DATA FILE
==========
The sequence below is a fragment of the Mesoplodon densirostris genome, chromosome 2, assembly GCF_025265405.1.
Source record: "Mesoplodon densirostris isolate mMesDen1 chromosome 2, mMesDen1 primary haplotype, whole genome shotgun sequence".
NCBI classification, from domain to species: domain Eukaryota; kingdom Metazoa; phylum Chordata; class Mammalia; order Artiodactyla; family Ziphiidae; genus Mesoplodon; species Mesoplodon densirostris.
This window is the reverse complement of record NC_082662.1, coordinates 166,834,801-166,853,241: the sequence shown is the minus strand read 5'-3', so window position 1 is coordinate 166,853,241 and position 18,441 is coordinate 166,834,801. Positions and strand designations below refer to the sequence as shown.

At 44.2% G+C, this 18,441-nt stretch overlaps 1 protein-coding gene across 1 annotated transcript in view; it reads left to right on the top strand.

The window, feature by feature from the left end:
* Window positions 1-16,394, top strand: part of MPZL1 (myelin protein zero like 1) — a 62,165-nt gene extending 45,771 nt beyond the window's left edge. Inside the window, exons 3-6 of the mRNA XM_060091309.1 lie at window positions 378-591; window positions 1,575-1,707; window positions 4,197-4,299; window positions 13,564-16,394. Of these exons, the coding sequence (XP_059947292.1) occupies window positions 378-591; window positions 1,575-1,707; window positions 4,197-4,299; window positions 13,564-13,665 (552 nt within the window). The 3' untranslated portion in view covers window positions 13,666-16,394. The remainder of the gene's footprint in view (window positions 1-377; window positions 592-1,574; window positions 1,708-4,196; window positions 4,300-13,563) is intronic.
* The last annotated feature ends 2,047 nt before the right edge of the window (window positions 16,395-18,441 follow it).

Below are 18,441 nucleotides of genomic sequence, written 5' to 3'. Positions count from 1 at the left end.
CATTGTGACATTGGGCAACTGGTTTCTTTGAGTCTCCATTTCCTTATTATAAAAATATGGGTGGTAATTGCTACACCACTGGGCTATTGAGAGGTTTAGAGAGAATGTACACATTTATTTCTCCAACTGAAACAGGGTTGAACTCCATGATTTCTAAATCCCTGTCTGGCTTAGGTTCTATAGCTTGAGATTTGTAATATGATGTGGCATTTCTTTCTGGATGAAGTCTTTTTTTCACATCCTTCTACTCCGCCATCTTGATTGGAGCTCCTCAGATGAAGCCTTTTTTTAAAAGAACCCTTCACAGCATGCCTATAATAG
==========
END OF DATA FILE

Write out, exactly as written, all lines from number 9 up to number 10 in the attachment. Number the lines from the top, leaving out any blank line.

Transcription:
Below are 18,441 nucleotides of genomic sequence, written 5' to 3'. Positions count from 1 at the left end.
CATTGTGACATTGGGCAACTGGTTTCTTTGAGTCTCCATTTCCTTATTATAAAAATATGGGTGGTAATTGCTACACCACTGGGCTATTGAGAGGTTTAGAGAGAATGTACACATTTATTTCTCCAACTGAAACAGGGTTGAACTCCATGATTTCTAAATCCCTGTCTGGCTTAGGTTCTATAGCTTGAGATTTGTAATATGATGTGGCATTTCTTTCTGGATGAAGTCTTTTTTTCACATCCTTCTACTCCGCCATCTTGATTGGAGCTCCTCAGATGAAGCCTTTTTTTAAAAGAACCCTTCACAGCATGCCTATAATAG